Have you ever seen an elephant jump? Probably not. And with good reason.
The average elephant weighs 8,000 pounds—that’s double the weight of a 2016 Ford F150 pick-up—and, while a truck might get airborne with sufficient acceleration, the fastest an elephant can move is about 10 to 15 miles per hour. That’s not exactly a big head of steam.
“Their mass is enormous,” says Tony Barthel, curator of Elephant Trails and the Cheetah Conservation Station at the Smithsonian’s National Zoo. Indeed, 8,000 pounds is just the average; elephants can hit the scales at up to 12,000 to 16,000 pounds.
And that mass is perched somewhat precariously on the elephant’s legs. It’s as if four slender columns were holding up a teetering prize-winning pumpkin. “It is not a good design for leaping,” notes Barthel.
Elephants don’t exactly have a spring in their step, either.
“If you were to look at an elephant’s skeleton, you’ll see that they’re standing on their tippy toes,” says Barthel. “All the bones are pointed straight down.” That skeletal design supports the weight, but does not allow for an upwards spring from the feet, which is what would be required for jumping.
Then again, elephants don’t exactly need to jump or move too quickly. “Their protection is in their personal size and in their herd,” says Barthel.
The only predators for healthy adult elephants are humans. Lions, leopards, hyenas and crocodiles might prey upon elephant calves or very ill older adults. If an elephant feels threatened, it will trumpet an alarm to the herd, which forms a protective circle. Younger, more vulnerable elephants are encompassed by a ring of fierce adults.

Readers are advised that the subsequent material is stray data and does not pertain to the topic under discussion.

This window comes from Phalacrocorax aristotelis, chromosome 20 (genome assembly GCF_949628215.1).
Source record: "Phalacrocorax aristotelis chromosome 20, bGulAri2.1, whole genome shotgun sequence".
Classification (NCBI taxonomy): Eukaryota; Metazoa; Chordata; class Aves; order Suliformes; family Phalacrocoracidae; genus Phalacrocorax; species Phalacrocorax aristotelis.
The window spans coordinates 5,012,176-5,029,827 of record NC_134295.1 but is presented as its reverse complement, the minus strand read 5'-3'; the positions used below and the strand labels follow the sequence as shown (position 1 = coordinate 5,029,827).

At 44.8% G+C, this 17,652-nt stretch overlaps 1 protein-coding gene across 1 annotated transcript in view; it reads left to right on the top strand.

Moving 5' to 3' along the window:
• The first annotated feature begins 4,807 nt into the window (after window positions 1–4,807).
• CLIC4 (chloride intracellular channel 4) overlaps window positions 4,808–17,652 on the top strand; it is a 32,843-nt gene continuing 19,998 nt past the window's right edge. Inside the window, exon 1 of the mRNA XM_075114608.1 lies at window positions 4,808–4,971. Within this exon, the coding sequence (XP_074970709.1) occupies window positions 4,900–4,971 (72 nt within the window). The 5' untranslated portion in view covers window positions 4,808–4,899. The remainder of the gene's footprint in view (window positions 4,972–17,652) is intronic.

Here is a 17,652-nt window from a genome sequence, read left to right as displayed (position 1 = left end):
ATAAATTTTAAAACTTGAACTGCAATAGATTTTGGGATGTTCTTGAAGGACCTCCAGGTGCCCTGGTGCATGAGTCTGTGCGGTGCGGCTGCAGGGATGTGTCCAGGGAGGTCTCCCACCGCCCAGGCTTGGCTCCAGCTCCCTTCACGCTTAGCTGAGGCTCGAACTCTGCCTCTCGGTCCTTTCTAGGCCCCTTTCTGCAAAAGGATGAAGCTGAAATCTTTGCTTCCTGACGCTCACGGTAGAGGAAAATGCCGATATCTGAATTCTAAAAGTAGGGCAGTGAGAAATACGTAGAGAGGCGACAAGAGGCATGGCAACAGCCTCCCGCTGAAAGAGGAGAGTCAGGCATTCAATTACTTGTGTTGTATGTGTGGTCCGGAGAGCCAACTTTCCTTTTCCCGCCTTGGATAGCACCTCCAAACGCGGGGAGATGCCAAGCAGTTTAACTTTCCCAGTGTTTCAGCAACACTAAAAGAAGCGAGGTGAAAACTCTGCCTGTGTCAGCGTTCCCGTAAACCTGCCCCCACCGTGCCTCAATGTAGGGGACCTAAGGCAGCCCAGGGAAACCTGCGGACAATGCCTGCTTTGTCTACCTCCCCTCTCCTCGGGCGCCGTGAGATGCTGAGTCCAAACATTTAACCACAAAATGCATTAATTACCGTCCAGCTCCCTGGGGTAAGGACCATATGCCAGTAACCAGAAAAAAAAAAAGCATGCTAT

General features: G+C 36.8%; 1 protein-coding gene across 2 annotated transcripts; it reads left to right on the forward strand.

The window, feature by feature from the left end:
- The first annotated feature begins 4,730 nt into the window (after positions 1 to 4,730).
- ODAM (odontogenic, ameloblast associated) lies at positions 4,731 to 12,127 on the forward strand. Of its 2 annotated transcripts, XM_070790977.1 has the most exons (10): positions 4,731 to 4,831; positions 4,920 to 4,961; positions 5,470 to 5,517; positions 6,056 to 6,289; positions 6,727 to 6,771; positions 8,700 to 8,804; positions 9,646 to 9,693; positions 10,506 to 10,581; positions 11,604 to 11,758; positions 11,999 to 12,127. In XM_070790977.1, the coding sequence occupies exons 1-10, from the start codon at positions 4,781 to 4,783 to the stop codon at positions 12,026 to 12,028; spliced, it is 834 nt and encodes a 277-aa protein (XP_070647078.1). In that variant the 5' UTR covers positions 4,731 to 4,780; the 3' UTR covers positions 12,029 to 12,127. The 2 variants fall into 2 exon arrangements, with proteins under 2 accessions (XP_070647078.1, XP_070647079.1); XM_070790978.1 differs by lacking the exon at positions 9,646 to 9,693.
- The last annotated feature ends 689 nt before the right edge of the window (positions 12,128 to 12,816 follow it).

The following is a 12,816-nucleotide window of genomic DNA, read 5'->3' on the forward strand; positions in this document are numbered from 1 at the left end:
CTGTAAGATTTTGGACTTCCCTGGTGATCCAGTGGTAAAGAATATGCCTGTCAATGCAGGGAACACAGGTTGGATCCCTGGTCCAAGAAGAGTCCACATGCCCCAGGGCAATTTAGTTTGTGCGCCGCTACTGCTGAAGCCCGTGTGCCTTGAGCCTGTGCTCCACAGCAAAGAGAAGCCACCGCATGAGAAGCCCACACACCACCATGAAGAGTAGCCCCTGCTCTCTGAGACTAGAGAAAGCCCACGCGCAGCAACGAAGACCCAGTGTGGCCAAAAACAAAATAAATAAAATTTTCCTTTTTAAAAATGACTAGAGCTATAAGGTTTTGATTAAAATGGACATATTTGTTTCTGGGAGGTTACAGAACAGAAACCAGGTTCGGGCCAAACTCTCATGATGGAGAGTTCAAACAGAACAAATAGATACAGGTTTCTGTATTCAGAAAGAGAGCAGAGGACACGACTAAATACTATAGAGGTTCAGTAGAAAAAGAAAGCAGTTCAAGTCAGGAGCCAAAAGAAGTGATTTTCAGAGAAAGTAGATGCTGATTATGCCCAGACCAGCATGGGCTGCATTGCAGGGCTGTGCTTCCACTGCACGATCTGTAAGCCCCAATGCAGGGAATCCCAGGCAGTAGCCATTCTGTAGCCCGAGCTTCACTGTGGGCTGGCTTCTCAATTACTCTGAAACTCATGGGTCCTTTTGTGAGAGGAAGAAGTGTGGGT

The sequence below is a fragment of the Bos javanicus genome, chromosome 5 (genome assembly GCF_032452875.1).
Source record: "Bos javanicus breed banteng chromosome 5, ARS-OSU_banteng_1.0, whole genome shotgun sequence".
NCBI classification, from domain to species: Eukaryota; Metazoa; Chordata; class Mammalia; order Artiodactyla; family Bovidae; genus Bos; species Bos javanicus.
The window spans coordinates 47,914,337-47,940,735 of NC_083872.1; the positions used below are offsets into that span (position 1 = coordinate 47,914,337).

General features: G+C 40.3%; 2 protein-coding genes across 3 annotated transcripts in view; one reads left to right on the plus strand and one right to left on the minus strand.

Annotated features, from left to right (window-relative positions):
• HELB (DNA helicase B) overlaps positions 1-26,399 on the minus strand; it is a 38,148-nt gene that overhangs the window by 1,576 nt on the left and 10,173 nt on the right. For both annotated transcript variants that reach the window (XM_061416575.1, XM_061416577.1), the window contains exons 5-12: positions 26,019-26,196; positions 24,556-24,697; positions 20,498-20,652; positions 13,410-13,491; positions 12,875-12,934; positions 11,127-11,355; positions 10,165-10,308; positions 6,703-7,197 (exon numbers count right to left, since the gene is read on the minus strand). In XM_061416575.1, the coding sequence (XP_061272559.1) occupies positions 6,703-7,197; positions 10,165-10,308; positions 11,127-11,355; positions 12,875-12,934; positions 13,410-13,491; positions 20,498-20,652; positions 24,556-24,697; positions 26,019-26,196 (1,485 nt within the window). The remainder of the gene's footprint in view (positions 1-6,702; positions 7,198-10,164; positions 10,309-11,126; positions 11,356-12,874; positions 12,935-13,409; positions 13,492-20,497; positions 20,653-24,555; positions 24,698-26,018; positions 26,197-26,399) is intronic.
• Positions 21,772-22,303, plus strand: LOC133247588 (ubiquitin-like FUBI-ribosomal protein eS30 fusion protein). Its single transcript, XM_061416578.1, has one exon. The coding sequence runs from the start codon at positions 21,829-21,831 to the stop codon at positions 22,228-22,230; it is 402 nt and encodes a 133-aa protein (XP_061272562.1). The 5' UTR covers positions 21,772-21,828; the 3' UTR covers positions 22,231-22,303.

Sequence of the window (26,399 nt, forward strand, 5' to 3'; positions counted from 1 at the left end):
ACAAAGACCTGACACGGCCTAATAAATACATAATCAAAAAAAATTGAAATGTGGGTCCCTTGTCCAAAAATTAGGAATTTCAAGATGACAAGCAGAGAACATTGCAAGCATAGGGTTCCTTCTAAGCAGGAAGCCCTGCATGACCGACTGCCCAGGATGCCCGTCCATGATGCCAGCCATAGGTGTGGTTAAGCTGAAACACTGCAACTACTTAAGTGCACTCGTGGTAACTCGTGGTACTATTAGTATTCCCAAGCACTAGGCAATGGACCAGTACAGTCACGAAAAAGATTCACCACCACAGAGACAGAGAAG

And an older adult male might charge if he’s feeling threatened, or is in musth—a state of heightened aggression driven by skyrocketing testosterone levels. He’d execute his 10 to 15 mph power walk for about 30 or 40 yards, but then stop. Elephants in general don’t like to lift up two feet at once, but can be trained to do so. An elephant’s trunk is such an incredible tool that it reduces the need to move the entire body forward, or to rise up on two legs—it can bend and stretch and telescope to accomplish a lot, says Barthel.
Increasingly, elephants—squeezed out of their own habitats—have been encroaching on human settlements, including destroying crops. Some people have tried protecting areas with fences, and while elephants can’t jump a fence, they can push them over, unless they are electrified. Trenches have also failed. If they are not wide enough or deep enough, elephants simply walk across them.
Elephants are clever, and despite reams of study on the animals, “there’s more we don’t know about them than we do know,” says Barthel.
But we do know that elephants can’t jump.